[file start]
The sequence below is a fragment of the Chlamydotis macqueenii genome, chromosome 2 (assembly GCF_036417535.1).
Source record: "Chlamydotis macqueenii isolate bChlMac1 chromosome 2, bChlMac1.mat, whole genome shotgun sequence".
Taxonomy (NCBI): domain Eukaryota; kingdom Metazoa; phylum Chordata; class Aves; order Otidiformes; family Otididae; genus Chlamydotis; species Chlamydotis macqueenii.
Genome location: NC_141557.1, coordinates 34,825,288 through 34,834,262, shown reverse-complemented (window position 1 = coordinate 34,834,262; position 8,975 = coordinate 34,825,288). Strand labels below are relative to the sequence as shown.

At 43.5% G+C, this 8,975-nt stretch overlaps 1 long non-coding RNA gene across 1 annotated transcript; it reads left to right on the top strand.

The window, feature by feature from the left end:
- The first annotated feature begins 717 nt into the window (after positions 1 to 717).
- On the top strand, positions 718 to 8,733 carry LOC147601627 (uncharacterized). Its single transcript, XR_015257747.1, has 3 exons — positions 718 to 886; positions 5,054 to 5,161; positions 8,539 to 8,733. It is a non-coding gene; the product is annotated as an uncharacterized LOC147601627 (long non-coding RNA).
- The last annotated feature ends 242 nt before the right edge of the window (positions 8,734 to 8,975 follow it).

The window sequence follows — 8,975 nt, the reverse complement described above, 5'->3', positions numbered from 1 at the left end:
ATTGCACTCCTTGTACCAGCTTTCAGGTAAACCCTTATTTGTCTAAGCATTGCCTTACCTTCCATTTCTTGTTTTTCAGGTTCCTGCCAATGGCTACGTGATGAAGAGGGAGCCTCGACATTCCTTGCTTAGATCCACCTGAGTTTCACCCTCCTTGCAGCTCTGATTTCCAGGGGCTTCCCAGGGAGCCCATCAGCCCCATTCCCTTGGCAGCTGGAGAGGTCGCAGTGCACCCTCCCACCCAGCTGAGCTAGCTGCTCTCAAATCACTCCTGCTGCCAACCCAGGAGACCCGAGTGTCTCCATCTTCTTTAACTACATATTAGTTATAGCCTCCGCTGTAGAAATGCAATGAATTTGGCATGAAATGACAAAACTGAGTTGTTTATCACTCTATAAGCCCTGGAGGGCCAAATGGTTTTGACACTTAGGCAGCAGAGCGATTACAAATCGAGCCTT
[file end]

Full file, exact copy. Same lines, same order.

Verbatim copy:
The sequence below is a fragment of the Chlamydotis macqueenii genome, chromosome 2 (assembly GCF_036417535.1).
Source record: "Chlamydotis macqueenii isolate bChlMac1 chromosome 2, bChlMac1.mat, whole genome shotgun sequence".
Taxonomy (NCBI): domain Eukaryota; kingdom Metazoa; phylum Chordata; class Aves; order Otidiformes; family Otididae; genus Chlamydotis; species Chlamydotis macqueenii.
Genome location: NC_141557.1, coordinates 34,825,288 through 34,834,262, shown reverse-complemented (window position 1 = coordinate 34,834,262; position 8,975 = coordinate 34,825,288). Strand labels below are relative to the sequence as shown.

At 43.5% G+C, this 8,975-nt stretch overlaps 1 long non-coding RNA gene across 1 annotated transcript; it reads left to right on the top strand.

The window, feature by feature from the left end:
- The first annotated feature begins 717 nt into the window (after positions 1 to 717).
- On the top strand, positions 718 to 8,733 carry LOC147601627 (uncharacterized). Its single transcript, XR_015257747.1, has 3 exons — positions 718 to 886; positions 5,054 to 5,161; positions 8,539 to 8,733. It is a non-coding gene; the product is annotated as an uncharacterized LOC147601627 (long non-coding RNA).
- The last annotated feature ends 242 nt before the right edge of the window (positions 8,734 to 8,975 follow it).

The window sequence follows — 8,975 nt, the reverse complement described above, 5'->3', positions numbered from 1 at the left end:
ATTGCACTCCTTGTACCAGCTTTCAGGTAAACCCTTATTTGTCTAAGCATTGCCTTACCTTCCATTTCTTGTTTTTCAGGTTCCTGCCAATGGCTACGTGATGAAGAGGGAGCCTCGACATTCCTTGCTTAGATCCACCTGAGTTTCACCCTCCTTGCAGCTCTGATTTCCAGGGGCTTCCCAGGGAGCCCATCAGCCCCATTCCCTTGGCAGCTGGAGAGGTCGCAGTGCACCCTCCCACCCAGCTGAGCTAGCTGCTCTCAAATCACTCCTGCTGCCAACCCAGGAGACCCGAGTGTCTCCATCTTCTTTAACTACATATTAGTTATAGCCTCCGCTGTAGAAATGCAATGAATTTGGCATGAAATGACAAAACTGAGTTGTTTATCACTCTATAAGCCCTGGAGGGCCAAATGGTTTTGACACTTAGGCAGCAGAGCGATTACAAATCGAGCCTT